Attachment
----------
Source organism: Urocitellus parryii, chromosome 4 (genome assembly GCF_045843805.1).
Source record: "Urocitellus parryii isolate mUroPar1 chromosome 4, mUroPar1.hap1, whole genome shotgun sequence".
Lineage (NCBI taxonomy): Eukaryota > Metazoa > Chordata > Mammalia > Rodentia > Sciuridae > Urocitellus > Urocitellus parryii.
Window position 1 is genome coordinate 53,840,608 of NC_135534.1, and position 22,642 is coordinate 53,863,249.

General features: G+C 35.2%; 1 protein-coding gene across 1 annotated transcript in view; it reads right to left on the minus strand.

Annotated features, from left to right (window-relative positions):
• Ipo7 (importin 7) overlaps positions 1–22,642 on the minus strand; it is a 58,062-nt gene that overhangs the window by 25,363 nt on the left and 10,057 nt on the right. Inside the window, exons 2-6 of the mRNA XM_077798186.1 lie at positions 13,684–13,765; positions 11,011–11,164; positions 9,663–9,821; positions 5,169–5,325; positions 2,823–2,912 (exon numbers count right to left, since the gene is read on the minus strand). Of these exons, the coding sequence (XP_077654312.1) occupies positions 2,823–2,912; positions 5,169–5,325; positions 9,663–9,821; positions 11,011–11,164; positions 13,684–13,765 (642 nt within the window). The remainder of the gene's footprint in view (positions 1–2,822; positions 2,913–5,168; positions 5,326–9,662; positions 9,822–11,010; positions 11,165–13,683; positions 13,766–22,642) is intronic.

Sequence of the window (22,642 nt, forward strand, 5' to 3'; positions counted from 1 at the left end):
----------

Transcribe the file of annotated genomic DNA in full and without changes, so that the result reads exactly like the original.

Source organism: Urocitellus parryii, chromosome 4 (genome assembly GCF_045843805.1).
Source record: "Urocitellus parryii isolate mUroPar1 chromosome 4, mUroPar1.hap1, whole genome shotgun sequence".
Lineage (NCBI taxonomy): Eukaryota > Metazoa > Chordata > Mammalia > Rodentia > Sciuridae > Urocitellus > Urocitellus parryii.
Window position 1 is genome coordinate 53,840,608 of NC_135534.1, and position 22,642 is coordinate 53,863,249.

General features: G+C 35.2%; 1 protein-coding gene across 1 annotated transcript in view; it reads right to left on the minus strand.

Annotated features, from left to right (window-relative positions):
• Ipo7 (importin 7) overlaps positions 1–22,642 on the minus strand; it is a 58,062-nt gene that overhangs the window by 25,363 nt on the left and 10,057 nt on the right. Inside the window, exons 2-6 of the mRNA XM_077798186.1 lie at positions 13,684–13,765; positions 11,011–11,164; positions 9,663–9,821; positions 5,169–5,325; positions 2,823–2,912 (exon numbers count right to left, since the gene is read on the minus strand). Of these exons, the coding sequence (XP_077654312.1) occupies positions 2,823–2,912; positions 5,169–5,325; positions 9,663–9,821; positions 11,011–11,164; positions 13,684–13,765 (642 nt within the window). The remainder of the gene's footprint in view (positions 1–2,822; positions 2,913–5,168; positions 5,326–9,662; positions 9,822–11,010; positions 11,165–13,683; positions 13,766–22,642) is intronic.

Sequence of the window (22,642 nt, forward strand, 5' to 3'; positions counted from 1 at the left end):